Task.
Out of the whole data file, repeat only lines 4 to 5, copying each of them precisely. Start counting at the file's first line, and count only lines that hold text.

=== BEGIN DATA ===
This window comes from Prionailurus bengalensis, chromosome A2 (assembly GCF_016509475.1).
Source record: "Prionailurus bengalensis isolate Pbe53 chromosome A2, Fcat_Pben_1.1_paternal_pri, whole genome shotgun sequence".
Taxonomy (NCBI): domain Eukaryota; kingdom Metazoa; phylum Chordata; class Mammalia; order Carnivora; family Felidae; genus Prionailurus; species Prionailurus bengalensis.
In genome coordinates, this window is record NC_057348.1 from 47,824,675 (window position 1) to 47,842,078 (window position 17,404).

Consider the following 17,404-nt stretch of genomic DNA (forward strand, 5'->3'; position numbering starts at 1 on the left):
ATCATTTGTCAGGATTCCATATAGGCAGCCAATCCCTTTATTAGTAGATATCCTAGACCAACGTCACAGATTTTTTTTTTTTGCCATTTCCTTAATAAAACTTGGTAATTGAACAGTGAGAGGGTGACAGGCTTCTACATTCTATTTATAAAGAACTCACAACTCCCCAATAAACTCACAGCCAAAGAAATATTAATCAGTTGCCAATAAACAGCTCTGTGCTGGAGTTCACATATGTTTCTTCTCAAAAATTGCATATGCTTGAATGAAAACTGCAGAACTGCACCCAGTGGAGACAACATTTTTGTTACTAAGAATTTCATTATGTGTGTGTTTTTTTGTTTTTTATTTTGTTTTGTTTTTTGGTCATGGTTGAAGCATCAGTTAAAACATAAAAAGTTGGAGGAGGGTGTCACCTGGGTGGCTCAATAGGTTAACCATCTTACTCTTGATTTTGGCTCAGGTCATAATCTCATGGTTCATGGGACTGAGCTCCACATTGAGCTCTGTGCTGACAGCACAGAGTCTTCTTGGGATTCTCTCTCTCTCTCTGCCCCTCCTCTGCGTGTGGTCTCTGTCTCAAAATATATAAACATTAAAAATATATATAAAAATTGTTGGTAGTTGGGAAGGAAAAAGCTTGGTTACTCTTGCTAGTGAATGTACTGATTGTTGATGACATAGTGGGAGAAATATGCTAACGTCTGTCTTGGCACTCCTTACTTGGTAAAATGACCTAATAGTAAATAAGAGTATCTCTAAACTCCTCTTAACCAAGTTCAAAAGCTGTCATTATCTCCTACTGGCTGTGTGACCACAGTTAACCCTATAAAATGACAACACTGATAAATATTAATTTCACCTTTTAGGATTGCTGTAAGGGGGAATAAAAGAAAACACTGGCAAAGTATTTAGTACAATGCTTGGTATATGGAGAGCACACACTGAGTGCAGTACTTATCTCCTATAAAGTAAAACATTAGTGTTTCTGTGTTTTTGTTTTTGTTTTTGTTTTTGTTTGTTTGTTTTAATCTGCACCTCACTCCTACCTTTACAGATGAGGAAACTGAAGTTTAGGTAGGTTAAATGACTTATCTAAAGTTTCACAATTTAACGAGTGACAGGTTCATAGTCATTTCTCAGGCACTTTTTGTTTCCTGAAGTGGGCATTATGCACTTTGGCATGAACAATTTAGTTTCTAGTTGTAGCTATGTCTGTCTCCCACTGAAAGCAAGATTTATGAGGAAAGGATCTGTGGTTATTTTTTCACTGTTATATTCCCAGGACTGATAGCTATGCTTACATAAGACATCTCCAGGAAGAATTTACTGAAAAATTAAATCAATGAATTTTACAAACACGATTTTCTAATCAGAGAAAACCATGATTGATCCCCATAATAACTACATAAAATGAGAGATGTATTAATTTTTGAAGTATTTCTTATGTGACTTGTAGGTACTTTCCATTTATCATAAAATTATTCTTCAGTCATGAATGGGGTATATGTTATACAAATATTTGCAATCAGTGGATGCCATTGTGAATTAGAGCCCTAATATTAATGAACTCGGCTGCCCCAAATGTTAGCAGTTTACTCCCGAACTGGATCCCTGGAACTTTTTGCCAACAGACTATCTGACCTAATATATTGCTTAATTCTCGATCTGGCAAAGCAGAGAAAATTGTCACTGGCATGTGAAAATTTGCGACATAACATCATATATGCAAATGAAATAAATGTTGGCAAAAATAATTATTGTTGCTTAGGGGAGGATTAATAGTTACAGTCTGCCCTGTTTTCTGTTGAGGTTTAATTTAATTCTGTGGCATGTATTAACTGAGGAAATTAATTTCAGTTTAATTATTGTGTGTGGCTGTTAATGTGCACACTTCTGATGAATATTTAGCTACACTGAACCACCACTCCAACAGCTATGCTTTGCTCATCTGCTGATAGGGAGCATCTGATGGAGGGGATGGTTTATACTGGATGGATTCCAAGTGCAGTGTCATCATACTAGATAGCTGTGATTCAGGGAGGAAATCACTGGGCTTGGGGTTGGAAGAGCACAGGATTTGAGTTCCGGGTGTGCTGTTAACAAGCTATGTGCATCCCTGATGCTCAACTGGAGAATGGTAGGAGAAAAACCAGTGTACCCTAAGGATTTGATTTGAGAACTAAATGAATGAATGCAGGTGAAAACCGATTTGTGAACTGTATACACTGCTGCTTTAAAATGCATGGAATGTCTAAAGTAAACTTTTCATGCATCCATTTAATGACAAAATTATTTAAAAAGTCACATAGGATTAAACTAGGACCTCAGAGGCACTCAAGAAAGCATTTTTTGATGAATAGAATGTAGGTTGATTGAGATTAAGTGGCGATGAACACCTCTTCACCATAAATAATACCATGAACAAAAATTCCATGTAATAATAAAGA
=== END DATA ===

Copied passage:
In genome coordinates, this window is record NC_057348.1 from 47,824,675 (window position 1) to 47,842,078 (window position 17,404).

Consider the following 17,404-nt stretch of genomic DNA (forward strand, 5'->3'; position numbering starts at 1 on the left):